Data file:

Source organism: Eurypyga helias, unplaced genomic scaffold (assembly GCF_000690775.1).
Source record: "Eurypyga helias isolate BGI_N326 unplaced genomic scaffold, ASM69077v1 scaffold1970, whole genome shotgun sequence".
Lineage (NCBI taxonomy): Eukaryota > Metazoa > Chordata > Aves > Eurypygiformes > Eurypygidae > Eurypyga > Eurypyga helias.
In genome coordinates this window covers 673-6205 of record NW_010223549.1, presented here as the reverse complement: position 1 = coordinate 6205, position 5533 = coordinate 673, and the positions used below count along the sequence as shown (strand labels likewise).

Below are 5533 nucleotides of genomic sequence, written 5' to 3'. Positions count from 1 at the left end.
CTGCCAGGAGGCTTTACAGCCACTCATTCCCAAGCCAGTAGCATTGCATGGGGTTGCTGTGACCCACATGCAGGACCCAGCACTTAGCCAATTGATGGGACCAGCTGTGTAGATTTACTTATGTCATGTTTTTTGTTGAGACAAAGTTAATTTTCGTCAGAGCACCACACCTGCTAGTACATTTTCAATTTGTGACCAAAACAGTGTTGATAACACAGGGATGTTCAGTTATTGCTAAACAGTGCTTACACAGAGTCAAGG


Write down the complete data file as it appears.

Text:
Source organism: Eurypyga helias, unplaced genomic scaffold (assembly GCF_000690775.1).
Source record: "Eurypyga helias isolate BGI_N326 unplaced genomic scaffold, ASM69077v1 scaffold1970, whole genome shotgun sequence".
Lineage (NCBI taxonomy): Eukaryota > Metazoa > Chordata > Aves > Eurypygiformes > Eurypygidae > Eurypyga > Eurypyga helias.
In genome coordinates this window covers 673-6205 of record NW_010223549.1, presented here as the reverse complement: position 1 = coordinate 6205, position 5533 = coordinate 673, and the positions used below count along the sequence as shown (strand labels likewise).

Below are 5533 nucleotides of genomic sequence, written 5' to 3'. Positions count from 1 at the left end.
CTGCCAGGAGGCTTTACAGCCACTCATTCCCAAGCCAGTAGCATTGCATGGGGTTGCTGTGACCCACATGCAGGACCCAGCACTTAGCCAATTGATGGGACCAGCTGTGTAGATTTACTTATGTCATGTTTTTTGTTGAGACAAAGTTAATTTTCGTCAGAGCACCACACCTGCTAGTACATTTTCAATTTGTGACCAAAACAGTGTTGATAACACAGGGATGTTCAGTTATTGCTAAACAGTGCTTACACAGAGTCAAGG